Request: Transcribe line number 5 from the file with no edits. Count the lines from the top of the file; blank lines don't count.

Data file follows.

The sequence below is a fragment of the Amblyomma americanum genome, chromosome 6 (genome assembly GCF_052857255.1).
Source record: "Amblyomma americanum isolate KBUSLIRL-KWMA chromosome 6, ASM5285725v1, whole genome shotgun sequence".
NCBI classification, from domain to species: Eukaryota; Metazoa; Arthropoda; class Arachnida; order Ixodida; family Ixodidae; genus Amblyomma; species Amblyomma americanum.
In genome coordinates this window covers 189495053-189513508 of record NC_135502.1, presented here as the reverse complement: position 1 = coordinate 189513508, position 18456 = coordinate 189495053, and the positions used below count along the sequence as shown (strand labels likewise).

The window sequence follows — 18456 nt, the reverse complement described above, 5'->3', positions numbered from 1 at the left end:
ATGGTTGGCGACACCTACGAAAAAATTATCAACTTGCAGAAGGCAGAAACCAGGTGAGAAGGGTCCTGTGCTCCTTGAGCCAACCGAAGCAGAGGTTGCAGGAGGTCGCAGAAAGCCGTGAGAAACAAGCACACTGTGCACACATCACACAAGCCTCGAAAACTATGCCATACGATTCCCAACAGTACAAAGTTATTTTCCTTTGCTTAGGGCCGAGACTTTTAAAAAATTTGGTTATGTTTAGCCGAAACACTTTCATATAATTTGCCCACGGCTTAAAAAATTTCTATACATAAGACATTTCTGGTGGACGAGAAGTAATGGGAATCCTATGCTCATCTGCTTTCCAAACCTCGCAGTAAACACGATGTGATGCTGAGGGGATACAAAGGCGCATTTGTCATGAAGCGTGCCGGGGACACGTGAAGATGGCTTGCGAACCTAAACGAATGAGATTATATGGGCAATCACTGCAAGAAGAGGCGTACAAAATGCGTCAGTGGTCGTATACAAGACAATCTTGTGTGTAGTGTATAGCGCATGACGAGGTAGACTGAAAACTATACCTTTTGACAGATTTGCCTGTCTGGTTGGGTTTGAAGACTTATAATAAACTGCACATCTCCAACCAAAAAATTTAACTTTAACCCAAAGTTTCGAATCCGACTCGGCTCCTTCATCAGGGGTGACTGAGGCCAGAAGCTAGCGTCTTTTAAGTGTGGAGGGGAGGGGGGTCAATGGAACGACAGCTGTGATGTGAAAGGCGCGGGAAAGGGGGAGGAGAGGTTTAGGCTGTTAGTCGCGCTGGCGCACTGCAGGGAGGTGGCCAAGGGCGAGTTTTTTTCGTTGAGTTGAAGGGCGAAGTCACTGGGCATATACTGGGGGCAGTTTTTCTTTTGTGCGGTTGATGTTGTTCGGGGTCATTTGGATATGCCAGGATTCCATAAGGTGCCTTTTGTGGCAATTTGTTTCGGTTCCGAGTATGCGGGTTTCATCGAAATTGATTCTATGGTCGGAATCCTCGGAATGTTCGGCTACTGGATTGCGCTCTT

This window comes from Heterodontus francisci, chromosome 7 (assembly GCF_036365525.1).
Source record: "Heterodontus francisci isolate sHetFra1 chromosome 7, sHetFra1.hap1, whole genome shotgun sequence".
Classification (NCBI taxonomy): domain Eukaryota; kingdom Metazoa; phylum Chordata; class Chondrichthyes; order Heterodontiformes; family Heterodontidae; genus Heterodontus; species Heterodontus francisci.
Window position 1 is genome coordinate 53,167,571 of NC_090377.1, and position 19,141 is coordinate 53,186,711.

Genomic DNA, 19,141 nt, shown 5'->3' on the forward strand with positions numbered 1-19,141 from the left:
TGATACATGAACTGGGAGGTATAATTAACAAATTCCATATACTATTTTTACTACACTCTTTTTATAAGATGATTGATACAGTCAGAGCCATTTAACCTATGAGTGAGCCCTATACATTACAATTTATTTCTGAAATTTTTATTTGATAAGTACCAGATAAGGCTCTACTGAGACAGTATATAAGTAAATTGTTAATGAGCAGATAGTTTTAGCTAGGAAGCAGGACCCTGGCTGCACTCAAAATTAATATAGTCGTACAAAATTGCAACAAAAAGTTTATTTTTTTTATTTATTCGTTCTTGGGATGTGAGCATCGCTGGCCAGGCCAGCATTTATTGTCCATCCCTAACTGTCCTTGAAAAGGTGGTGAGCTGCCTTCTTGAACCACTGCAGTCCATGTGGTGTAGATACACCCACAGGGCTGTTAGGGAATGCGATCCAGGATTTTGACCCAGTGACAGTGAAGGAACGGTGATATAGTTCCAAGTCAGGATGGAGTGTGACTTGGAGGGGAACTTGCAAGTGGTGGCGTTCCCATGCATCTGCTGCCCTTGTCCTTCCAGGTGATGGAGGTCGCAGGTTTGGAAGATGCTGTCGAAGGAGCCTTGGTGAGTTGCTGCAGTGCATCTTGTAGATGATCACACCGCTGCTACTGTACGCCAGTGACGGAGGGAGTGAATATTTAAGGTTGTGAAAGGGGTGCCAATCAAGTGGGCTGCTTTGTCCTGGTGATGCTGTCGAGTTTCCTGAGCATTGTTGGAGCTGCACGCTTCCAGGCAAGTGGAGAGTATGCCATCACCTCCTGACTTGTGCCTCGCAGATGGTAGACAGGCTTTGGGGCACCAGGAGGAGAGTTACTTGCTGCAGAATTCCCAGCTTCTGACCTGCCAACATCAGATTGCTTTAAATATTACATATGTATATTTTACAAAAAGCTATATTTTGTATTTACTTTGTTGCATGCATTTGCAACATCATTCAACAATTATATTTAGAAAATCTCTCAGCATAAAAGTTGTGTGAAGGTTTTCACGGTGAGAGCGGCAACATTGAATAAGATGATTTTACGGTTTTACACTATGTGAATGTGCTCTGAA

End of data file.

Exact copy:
The window sequence follows — 18456 nt, the reverse complement described above, 5'->3', positions numbered from 1 at the left end: